It’s all fun when you grow your own fresh vegetables around your yard; you get all the goodness and nutrition from the garden to your table that only comes with homegrown crops. Here are some
of the vegetable you can grow in your yard.
In the first place, fresh, homegrown tomatoes are the reason why many gardeners enter
vegetable gardening. Nothing compares with eating a perfectly ripe tomato; you just got from
your garden. Tomatoes are also incredibly good for us; they are packed with lots of iron, niacin,
fiber, vitamins A, B6, C, magnesium, and potassium. They also constitute a great source of
How to grow tomatoes in your yard
Plant tomatoes in containers: The size of containers varies depending on the type you plant. You
need at least 18 inches deep container to grow an indeterminate variety. Twelve inches is a good
depth for specified varieties, and 8 inches is perfect for dwarf or “patio” type tomatoes.
Note; One tomato plant per pot.
What to look out; for Tomato hornworm in certain places can be a concern — these big
caterpillars can be collected by hand if you see them. Watch out for signs of blight, which in
many parts of the United States is a real problem.
Beets are a perfect crop, of course, you can harvest the beetroots, but you can also harvest and
enjoy the greens. When added raw to a salad, young beet greens are delicious, and you can
sautee large beet greens as a quick side dish. The beetroots have very high iron, potassium, and
vitamin C content. Beet greens are also healthy, like iron, calcium, magnesium, potassium, zinc,
and vitamins A, B6, and C are strong.
How to grow beets
Plant beets in containers: In a container of 12 inches wide, sow beet seeds three inches apart.
Since each beet seed is a seed cluster, be sure to thin the seedlings down to one per cluster. You
can apply to thin to the salads.
Things to watch out for: knowing when to harvest. When harvested small, the beetroots are at
their finest example; when they are about one and two inches long. They’re sweet and tender at
this size. Larger beets tend to be less tasty and woody.
Perfect for soups, salads, snacking, slaws and stir-fries, both in the garden and in the kitchen,
cabbage earns its spot. it’s so good for you that you’ll want to dedicate a spot to grow your own
cabbage patch in your yard. Cabbage contains vitamins C, K, B2, B6, fiber, manganese,
magnesium, calcium, selenium, iron, protein, and niacin, folate, copper, choline, phosphorus.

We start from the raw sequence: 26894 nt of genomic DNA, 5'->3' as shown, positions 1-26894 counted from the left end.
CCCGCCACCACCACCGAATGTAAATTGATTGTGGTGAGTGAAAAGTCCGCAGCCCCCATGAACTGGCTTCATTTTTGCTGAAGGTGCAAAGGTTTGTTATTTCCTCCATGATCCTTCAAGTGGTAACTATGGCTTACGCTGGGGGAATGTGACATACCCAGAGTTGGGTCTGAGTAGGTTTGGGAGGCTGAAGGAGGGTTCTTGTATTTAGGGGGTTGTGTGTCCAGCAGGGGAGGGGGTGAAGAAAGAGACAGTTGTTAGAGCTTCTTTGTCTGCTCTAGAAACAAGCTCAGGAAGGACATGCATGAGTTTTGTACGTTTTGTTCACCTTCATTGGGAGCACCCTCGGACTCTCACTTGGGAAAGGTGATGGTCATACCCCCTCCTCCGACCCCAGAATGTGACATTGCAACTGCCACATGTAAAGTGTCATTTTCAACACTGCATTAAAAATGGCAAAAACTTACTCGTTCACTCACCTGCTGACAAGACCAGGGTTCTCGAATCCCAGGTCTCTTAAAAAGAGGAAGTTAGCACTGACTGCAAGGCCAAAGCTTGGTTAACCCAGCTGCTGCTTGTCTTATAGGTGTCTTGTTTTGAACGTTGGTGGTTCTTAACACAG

Potatoes are the world’s number one vegetable variety, shocking. Still, it would be best if you weren’t considering the wide range of ways you can use them and how delicious and nutritious they are.
Potatoes are a healthy source of B6 and C vitamins, manganese, phosphorus, niacin, potassium, copper, phytonutrients, and dietary fiber. Bake, boil or roast them, and enjoy the health benefits of potato, avoid frying them, or loading them with bits of cheese, butter, and bacon bits.
If you are not a carrot-lover, then you’re missing a lot? This tasty and healthy root vegetable benefits all of the salads, soups, stews, and juices. Mostly high in fiber and beta-carotene, they are also a good source of antioxidants, vitamins A, C, K, and B6, and folate, iron, copper, and manganese.
How to grow carrots
Plant carrots in containers: Sow carrot seeds in a pot of at least 12 inches deep, two to three inches apart. Look for shorter types, like Thumbelina or Half Long Danvers.
Something to watch out for: Perfectly sized carrots should be harvested. When harvested small, carrots are at their tastiest. Overly large, woody carrots can result from leaving them in the ground for too long. Also, ensure you make your carrots are evenly moist since allowing the soil to dry out too often can also lead to somewhat bitter, fibrous carrots.
Red bell peppers are rich in potassium, riboflavin, and vitamins A, B6, and C. In particular, one cup of red bell pepper contains an impressive 317% of the required daily vitamin C intake and 93% of the required vitamin A.
How to grow pepper
Plant peppers in containers: plant one pepper plant, each with a length of 8 to 12 inches.
One to watch out for is the two most common insect pests when growing peppers are the aphids and flea beetles. Although both can be managed with insecticidal soap, which is a popular organic alternative, all-natural, homemade sprays can also be made to deter such pests.
You must log in to post a comment.